Wednesday, August 25, 2010

Writing Interesting Stories

This last week I attended Education Week and one of my favorite classes was taught by Dawn and Morris Thurston called How to Write a Life Story People Will Want to Read. I learned a lot of tips and I wanted to share some of them. They talked about “showing”, not “telling”. Here is a short explanation from their web site, “Show, Don't Tell--You can tell someone how to wash the dishes (fill the sink with warm, soapy water, scrub the dishes with a sponge, rinse, etc.), or you can show them by demonstrating what you mean. We all know that showing communicates far more effectively than merely telling. The same principle applies to writing. You can tell your readers that your sister was depressed or you can show the depression by describing your sister's messy house, her inattention to her appearance, and failure to answer the phone--all examples that illustrate depression. Try to avoid summary statements. Use plenty of illustrative details to demonstrate how things look and feel.”

Here is a good example of showing from a story called The Hessian by Carol Enos that I found on Dawn’s blog: “Johann’s chest heaved; his breath came in desperate gasps. He had been running all night only steps ahead of his pursuers. Eight hours earlier, he had slipped out of his bedroll, crept silently at first, and moved from tree to tree, taking advantage of the early March nightfall. There was no moon and the trees were a dark curtain that could hide a fleeing soldier. He feared his pounding heart would alert the sentries, but they seemed unaware that a threat was behind their lines, not in front. An easy escape seemed assured. And then the feral dogs that had attached themselves to the army began to howl. Johann bolted. He was young, fast, motivated and angry. He had been caught trying to get away once before. He would not face the gauntlet of cat o’nine tails whips ever again. He would die first.”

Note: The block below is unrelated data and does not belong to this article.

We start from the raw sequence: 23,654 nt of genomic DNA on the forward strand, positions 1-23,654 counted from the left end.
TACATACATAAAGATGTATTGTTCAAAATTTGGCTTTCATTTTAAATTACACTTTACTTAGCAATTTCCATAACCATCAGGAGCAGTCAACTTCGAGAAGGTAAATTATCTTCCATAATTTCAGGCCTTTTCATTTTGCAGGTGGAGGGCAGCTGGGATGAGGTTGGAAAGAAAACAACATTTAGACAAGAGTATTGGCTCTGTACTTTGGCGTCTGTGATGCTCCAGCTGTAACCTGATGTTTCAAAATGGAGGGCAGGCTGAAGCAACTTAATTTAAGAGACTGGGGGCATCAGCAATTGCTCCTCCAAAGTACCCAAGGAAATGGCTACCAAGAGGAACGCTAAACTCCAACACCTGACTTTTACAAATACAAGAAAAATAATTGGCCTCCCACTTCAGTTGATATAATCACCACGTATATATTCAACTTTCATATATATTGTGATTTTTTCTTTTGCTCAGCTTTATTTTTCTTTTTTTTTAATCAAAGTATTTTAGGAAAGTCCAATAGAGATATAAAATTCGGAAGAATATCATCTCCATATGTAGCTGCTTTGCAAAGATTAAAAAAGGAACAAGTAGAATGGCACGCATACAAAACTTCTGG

By showing instead of telling I see pictures in my head. Great tip Dawn and Morris. Thanks for teaching us.

Chris Stevenson

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